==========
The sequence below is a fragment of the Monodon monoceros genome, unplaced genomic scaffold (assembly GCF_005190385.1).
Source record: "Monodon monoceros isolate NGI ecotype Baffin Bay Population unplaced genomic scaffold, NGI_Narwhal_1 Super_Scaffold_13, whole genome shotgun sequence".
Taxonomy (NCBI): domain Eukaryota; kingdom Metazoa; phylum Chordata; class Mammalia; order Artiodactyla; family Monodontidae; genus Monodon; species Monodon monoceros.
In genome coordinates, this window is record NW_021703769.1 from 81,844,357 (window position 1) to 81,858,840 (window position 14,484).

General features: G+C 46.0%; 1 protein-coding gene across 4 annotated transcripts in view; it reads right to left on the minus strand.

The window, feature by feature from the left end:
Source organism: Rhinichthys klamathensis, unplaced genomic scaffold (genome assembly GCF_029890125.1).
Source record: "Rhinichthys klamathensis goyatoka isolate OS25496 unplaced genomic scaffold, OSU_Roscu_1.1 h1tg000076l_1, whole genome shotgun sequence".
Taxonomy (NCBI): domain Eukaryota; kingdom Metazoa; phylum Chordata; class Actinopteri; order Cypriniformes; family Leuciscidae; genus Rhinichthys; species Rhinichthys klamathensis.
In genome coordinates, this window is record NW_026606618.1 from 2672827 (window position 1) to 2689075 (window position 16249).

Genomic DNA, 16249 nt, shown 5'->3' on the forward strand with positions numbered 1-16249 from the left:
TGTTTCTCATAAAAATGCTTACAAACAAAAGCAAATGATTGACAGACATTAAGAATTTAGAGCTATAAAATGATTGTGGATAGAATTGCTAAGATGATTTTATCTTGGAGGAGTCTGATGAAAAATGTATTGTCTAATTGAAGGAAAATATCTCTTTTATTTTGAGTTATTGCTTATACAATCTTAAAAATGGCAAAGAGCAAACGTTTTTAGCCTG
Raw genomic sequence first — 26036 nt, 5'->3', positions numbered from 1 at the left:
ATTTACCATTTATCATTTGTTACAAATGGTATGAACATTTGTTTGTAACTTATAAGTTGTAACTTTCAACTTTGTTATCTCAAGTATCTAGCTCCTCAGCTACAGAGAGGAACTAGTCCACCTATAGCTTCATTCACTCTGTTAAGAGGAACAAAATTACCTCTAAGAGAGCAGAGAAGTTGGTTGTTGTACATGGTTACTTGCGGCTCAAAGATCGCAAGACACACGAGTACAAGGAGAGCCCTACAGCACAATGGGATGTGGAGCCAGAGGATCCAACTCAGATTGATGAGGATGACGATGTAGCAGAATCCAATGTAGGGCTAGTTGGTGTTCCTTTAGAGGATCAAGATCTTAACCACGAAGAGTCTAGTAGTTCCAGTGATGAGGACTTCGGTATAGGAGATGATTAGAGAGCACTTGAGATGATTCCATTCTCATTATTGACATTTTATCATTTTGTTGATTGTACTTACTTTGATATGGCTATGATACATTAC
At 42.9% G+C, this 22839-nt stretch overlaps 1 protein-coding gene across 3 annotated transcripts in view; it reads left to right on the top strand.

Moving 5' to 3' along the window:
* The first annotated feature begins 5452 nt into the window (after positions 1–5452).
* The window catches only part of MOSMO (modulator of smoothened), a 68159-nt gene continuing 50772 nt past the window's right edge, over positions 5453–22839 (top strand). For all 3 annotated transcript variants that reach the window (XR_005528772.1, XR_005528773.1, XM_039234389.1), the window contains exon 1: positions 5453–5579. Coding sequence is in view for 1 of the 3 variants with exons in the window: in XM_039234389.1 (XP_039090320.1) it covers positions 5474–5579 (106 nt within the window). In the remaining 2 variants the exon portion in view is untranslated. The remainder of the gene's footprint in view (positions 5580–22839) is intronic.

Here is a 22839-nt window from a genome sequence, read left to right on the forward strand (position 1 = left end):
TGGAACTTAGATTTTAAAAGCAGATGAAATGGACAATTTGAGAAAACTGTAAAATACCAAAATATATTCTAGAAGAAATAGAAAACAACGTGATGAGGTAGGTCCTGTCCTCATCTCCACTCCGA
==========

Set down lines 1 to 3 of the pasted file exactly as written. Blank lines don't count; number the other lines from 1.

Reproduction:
The sequence below is a fragment of the Monodon monoceros genome, unplaced genomic scaffold (assembly GCF_005190385.1).
Source record: "Monodon monoceros isolate NGI ecotype Baffin Bay Population unplaced genomic scaffold, NGI_Narwhal_1 Super_Scaffold_13, whole genome shotgun sequence".
Taxonomy (NCBI): domain Eukaryota; kingdom Metazoa; phylum Chordata; class Mammalia; order Artiodactyla; family Monodontidae; genus Monodon; species Monodon monoceros.